updated 2/28/2006 6:51:26 PM ET 2006-02-28T23:51:26

America Online is vowing to carry out its plans to institute fees for mass senders of e-mail, despite protests from groups representing 15 million people that claim the move will stifle communications instead of merely halting spam.

Political group MoveOn.org Civic Action, the AFL-CIO labor union and other organizations have criticized the service, which will charge senders a fee to route their messages directly to AOL users' mailboxes without first passing through AOL junk mail filters.

AOL, a unit of Time Warner Inc., contends the system will help it reduce spam because only legitimate senders of mass e-mail are likely to pony up the fee — ranging from 1/4 cent to 1 cent per message. But critics say the system will end up blocking many e-mails from groups that can't afford the fee.

AOL said it was undeterred and planned to offer the service within the next 30 days.

"Mark it on your calendars," AOL spokesman Nicholas Graham said.

The controversy is erupting as Internet users try to balance the convenience and speed of e-mail with the ease in which it can be abused by junk mailers and "phishers," criminals who forge messages in an attempt to get sensitive information from unwitting recipients.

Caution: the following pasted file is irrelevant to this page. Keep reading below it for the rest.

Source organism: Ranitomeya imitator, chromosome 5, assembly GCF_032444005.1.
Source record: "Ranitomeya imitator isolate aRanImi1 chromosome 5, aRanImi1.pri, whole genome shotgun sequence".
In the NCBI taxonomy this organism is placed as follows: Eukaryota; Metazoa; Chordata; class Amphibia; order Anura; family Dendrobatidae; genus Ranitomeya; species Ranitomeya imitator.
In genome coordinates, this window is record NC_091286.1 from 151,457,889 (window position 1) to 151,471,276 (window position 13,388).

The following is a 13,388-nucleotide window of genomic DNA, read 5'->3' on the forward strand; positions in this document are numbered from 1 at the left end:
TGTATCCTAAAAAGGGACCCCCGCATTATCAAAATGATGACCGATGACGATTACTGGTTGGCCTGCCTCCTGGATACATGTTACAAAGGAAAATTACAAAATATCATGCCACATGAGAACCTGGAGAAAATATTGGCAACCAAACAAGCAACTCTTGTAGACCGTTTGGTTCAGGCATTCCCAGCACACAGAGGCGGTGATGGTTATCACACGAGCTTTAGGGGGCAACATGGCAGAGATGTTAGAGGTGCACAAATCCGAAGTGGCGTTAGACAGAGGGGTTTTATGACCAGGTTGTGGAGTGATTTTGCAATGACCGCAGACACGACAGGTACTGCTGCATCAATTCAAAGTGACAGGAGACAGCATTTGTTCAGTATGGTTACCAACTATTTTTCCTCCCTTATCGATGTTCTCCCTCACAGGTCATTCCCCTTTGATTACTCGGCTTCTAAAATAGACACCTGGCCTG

Some analysts said that AOL subscribers' disdain for spam and fraud is likely to outweigh whatever sympathy they would have for those criticizing AOL's plans.

"Right now e-mail providers do a lousy job of keeping unwanted content from users," said Eric Goldman, a law professor at Marquette University and the former general counsel of Epinions.com. "Users will be thrilled to see a lot of junk taken out of their inboxes, even at the expense of legitimate messages."

Eli Pariser, MoveOn's executive director, said paying a fee to AOL could add significant costs to the weekly dispatch his group sends, "hundreds of thousands" of which go to AOL subscribers. During a teleconference with reporters Tuesday, he stopped short of calling for a boycott of AOL, but said such a move remains a possibility.

Larry Pratt, executive director of the Gun Owners of America, another critic, said his "several thousand members" were prepared to boycott if AOL "pulls the trigger" on the service.

The effectiveness of the campaign against the new service will depend on how AOL subscribers react to it and exactly how it works, analysts said.

"If they (system filters) start interfering with the delivery of legitimate mail, I don't think AOL subscribers are going to tolerate it," said David Sorkin of the Center for Information Technology and Privacy Law at John Marshall Law School in Chicago.

He discounted the likelihood of legal action against AOL. Courts have ruled that an e-mail provider is not a government body and therefore can't be sued for violating First Amendment rights of free speech.

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